• A small battery pack can be extremely helpful. I carry a small one with a built-in cable, and sometimes put a high capacity one in my bag as well.
  • Speaking of power, a travel surge protector (especially one with USB outlets) can be very useful. It’s not an item that’s strictly necessary, but one you’ll appreciate when you have several devices to charge and only one easily accessible power outlet.
  • Coffee drinkers should pack a few caffeine pills. There may come a time when it’s not possible to find coffee, even bad coffee. And while there’s something to be said for taking a break from caffeine, it’s not fun to show up for an event feeling like you’re still asleep.

Ten Years

November 15, 2014

My first success in software came in college, soon after I started writing Mac OS X apps. I was new to Objective-C, and building my knowledge by making small system utilities and accessories. One of these tools, Widget Manager, ended up becoming popular. This was back when 10.4 was new and Dashboard Widgets were one of the big features. In the first release of 10.4 you could easily add new Widgets, but not remove them without going into your Library folder and deleting the file. It wasn’t user friendly. For a time this was a big opportunity, which my app happened to fill.

Widget Manager had tons of downloads, it was reviewed and mentioned in the press, and because I put a “donate” button on my website I actually earned nearly $1,000 just from donations. It was cool.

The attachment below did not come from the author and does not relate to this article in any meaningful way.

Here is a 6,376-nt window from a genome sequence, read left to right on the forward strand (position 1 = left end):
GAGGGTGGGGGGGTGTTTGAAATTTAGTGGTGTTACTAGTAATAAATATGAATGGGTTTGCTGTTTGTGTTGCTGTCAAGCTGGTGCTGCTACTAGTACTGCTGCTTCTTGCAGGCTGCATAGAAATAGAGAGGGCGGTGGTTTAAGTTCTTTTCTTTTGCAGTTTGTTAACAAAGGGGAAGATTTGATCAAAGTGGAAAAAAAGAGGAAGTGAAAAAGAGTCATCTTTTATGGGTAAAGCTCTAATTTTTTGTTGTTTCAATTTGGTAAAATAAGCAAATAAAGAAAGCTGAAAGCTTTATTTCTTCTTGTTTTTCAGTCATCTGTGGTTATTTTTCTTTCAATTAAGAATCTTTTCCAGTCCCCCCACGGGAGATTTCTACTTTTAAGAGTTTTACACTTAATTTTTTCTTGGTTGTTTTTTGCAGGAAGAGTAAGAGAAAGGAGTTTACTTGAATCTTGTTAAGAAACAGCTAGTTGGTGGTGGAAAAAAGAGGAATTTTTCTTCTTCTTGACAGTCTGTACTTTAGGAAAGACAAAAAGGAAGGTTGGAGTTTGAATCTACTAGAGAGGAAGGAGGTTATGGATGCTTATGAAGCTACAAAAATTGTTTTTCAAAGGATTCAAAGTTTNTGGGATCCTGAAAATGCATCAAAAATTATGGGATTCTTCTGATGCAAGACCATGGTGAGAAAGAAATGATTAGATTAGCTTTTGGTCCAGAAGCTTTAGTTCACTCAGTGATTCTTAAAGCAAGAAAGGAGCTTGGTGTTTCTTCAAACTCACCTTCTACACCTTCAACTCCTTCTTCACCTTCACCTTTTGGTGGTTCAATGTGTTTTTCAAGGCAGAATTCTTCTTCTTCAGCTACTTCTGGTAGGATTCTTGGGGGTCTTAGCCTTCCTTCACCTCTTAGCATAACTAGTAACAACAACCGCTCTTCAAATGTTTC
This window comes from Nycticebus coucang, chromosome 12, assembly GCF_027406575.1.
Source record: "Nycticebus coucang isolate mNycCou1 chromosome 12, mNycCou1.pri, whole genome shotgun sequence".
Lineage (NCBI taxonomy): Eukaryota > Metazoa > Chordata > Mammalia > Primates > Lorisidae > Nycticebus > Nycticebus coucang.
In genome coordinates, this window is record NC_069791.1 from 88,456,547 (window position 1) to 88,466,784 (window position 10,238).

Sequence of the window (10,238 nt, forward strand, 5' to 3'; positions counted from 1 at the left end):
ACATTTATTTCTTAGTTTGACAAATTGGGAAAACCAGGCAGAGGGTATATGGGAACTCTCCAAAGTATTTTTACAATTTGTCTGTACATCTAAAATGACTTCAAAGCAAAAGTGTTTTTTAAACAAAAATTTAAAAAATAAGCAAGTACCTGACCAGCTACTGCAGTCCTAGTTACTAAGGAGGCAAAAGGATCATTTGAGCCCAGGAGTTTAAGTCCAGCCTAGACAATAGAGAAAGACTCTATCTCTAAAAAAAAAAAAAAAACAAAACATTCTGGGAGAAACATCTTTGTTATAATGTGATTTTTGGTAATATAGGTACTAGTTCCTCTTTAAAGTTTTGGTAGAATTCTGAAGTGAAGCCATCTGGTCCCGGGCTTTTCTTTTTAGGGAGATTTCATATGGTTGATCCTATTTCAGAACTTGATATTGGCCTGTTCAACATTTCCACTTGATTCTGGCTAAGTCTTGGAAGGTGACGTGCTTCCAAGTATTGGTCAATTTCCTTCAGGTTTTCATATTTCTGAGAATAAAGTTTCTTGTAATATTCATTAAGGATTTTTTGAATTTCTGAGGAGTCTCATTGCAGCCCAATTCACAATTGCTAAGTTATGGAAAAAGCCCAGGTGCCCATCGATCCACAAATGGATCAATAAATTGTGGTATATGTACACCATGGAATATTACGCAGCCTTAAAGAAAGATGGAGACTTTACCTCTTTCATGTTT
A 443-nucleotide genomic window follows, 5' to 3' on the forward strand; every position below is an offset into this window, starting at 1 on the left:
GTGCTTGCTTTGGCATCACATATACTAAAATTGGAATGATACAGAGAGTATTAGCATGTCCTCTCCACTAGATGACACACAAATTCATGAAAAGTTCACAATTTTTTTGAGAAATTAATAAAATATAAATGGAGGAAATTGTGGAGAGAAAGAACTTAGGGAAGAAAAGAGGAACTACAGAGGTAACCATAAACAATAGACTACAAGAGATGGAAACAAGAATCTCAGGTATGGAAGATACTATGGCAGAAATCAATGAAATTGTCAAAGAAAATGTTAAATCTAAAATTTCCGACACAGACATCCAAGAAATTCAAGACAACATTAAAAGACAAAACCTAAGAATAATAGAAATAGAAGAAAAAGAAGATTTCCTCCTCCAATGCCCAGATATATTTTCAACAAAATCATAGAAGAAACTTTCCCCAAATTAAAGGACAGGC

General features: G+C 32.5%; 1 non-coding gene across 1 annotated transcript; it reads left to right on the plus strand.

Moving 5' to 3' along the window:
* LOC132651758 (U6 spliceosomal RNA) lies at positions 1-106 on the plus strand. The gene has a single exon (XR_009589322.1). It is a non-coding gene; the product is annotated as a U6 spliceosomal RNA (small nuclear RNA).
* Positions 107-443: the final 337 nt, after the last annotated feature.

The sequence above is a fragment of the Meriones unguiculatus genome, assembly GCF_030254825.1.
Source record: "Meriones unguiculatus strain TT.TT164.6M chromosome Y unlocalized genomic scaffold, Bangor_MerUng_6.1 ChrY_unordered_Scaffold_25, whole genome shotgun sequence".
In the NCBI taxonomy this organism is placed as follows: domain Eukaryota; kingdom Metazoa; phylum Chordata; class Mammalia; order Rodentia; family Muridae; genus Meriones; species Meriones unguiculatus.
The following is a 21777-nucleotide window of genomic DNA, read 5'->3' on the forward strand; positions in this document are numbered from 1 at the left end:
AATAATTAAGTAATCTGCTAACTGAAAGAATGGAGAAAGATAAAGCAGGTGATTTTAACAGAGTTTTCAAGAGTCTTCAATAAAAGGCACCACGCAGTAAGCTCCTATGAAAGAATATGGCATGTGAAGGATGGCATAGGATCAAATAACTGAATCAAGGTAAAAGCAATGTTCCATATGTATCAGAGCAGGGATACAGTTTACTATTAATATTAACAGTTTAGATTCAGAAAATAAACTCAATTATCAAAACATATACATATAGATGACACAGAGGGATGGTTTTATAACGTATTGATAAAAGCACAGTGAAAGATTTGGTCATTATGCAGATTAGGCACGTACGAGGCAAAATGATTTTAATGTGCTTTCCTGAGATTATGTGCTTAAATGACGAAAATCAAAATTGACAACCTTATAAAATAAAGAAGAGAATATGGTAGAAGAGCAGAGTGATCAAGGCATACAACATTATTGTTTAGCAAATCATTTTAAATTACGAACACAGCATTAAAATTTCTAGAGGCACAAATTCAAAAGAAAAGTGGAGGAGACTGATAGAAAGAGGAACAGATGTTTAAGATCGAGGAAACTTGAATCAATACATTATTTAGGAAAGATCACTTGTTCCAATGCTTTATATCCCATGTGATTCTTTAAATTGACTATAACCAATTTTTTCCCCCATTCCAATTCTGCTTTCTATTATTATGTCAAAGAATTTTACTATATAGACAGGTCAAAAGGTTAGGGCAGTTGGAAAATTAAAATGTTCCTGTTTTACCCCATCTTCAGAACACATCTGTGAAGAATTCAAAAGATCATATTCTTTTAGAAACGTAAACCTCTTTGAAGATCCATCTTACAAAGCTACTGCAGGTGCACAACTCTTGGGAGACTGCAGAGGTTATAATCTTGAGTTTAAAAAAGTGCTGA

Since then I’ve shipped a few paid apps under the name Downtown Software House, and built several that never made it out the door. I’ve become a full time iOS developer building apps for client agencies, San Francisco startups, and enterprise developer shops. I still consider myself an indie developer at heart, though it’s been a few years since I’ve built anything on my own.

I’m not ready to call it done. Downtown Software House recently turned ten years old, and with the anniversary I have a new plan in mind. I’m switching my focus to small, useful, niche apps. Apps that don’t require a lot of engineering time, but still fulfill a specific need. Initially these will be 1 to 3 month efforts. They won’t share the same code, but I will reduce the amount of work required by building similar workflows, UI, and using the same technology for features like sync. I’ve failed before by spending too much time on features that ultimately didn’t matter. And while attention to detail is important, I believe I’ll have more luck shipping 3 nice things than working continuously on one single product.